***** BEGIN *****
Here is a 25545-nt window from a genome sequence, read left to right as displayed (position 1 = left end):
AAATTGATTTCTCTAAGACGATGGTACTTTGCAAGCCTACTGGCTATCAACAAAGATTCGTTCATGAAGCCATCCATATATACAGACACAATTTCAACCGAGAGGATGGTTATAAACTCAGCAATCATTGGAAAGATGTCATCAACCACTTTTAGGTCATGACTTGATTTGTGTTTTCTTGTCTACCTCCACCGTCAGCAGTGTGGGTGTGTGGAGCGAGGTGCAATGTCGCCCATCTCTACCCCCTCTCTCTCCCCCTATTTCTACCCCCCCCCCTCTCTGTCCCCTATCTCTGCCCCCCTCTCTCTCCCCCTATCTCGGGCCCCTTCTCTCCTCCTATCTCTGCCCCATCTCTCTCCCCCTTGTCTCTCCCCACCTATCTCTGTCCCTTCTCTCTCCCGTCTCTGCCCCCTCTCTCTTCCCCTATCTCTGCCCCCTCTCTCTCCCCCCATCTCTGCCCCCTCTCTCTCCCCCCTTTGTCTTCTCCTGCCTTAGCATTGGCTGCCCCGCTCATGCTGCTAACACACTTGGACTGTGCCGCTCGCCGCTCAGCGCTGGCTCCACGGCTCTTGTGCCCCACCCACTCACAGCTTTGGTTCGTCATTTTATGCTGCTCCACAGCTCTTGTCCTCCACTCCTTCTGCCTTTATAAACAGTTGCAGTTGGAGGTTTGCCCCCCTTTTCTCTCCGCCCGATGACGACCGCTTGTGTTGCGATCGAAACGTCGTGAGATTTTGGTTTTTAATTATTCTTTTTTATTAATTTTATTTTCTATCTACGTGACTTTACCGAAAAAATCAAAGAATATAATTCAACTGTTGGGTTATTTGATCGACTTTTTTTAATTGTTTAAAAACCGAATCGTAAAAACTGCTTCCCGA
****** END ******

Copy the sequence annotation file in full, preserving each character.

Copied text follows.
Here is a 25545-nt window from a genome sequence, read left to right as displayed (position 1 = left end):
AAATTGATTTCTCTAAGACGATGGTACTTTGCAAGCCTACTGGCTATCAACAAAGATTCGTTCATGAAGCCATCCATATATACAGACACAATTTCAACCGAGAGGATGGTTATAAACTCAGCAATCATTGGAAAGATGTCATCAACCACTTTTAGGTCATGACTTGATTTGTGTTTTCTTGTCTACCTCCACCGTCAGCAGTGTGGGTGTGTGGAGCGAGGTGCAATGTCGCCCATCTCTACCCCCTCTCTCTCCCCCTATTTCTACCCCCCCCCCTCTCTGTCCCCTATCTCTGCCCCCCTCTCTCTCCCCCTATCTCGGGCCCCTTCTCTCCTCCTATCTCTGCCCCATCTCTCTCCCCCTTGTCTCTCCCCACCTATCTCTGTCCCTTCTCTCTCCCGTCTCTGCCCCCTCTCTCTTCCCCTATCTCTGCCCCCTCTCTCTCCCCCCATCTCTGCCCCCTCTCTCTCCCCCCTTTGTCTTCTCCTGCCTTAGCATTGGCTGCCCCGCTCATGCTGCTAACACACTTGGACTGTGCCGCTCGCCGCTCAGCGCTGGCTCCACGGCTCTTGTGCCCCACCCACTCACAGCTTTGGTTCGTCATTTTATGCTGCTCCACAGCTCTTGTCCTCCACTCCTTCTGCCTTTATAAACAGTTGCAGTTGGAGGTTTGCCCCCCTTTTCTCTCCGCCCGATGACGACCGCTTGTGTTGCGATCGAAACGTCGTGAGATTTTGGTTTTTAATTATTCTTTTTTATTAATTTTATTTTCTATCTACGTGACTTTACCGAAAAAATCAAAGAATATAATTCAACTGTTGGGTTATTTGATCGACTTTTTTTAATTGTTTAAAAACCGAATCGTAAAAACTGCTTCCCGA